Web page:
top of page

March 7, 2021

Holy Chaos With Divine Anger

Pastor KJ Kim

John 2: 13-22

As Jesus entered the temple, he discovered how deceiving appearance could be. While the place appeared to fulfill its function, Jesus knew that its purpose had been forgotten.

Moving through the temple with a whip, he created holy chaos. Jesus left no tables unturned and no one untouched.

How about us? Today’s text pushes us to imagine Jesus entering our own sanctuaries and storming our Sunday service by shouting that “Everyone should get out! Stop making my Father’s house a marketplace!”

The text offers us an opportunity to ask whether we are the temple functionaries and whether we, as the faith community, not only fulfill its function but also complete its purpose.

I invite us to question ourselves about “what things” really may be destroying the temple and our community in these days.

A virtual worship? Is it really the one destroying the temple? It might be true somewhat, in terms of facing and expecting lots of challenges for a small-sized-congregation like us.

However, I believe that we may have worse problems that we need to recognize these days—anger, hate, violence, inharmony, and divisions. Those are the ones that keep preventing us from being one in Christ as a part of the body of Jesus Christ. Those are the ones that may destroy God’s temple.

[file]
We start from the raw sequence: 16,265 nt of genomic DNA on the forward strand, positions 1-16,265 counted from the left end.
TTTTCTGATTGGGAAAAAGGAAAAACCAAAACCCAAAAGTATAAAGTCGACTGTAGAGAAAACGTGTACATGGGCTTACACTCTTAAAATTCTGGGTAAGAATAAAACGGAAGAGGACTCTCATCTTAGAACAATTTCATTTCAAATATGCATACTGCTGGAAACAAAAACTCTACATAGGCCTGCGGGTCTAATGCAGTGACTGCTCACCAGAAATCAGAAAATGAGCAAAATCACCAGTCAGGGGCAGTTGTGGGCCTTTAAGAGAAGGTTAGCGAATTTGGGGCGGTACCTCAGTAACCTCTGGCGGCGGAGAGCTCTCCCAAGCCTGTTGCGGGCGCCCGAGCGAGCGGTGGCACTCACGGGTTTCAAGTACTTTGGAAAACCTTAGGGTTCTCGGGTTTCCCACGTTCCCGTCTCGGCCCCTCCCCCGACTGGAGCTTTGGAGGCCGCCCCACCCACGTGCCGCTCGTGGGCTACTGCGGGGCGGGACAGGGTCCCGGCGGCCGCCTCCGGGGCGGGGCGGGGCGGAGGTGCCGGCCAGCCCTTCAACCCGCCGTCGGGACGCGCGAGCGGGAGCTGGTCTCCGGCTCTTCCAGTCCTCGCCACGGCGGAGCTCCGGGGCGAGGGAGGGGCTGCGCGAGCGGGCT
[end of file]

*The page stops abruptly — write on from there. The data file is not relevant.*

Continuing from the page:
I’d like to pose these questions for each of us as we keep journeying forward in this Lenten season. What things make us feel angry? What is our anger trying to teach us? And where is God in all this?

Can we be angry while we do not sin? Can we be angry for whatever it is inside of us that tempts us to run away from the cross? And, can we be angry with ourselves when we have no problem becoming more and more unlike Jesus?

When we see our body as the temple of God, how many of us may have money changers and merchants inside of us.

As we keep cleansing our mind and heart during this Lenten season, it is time to invite Jesus to create holy chaos inside of us—turning over seemingly unturned things—our own convictions, illusions, and driving “self” out to restore God’s purpose for us as the temple of God by fighting a good fight to become Jesus-like.


bottom of page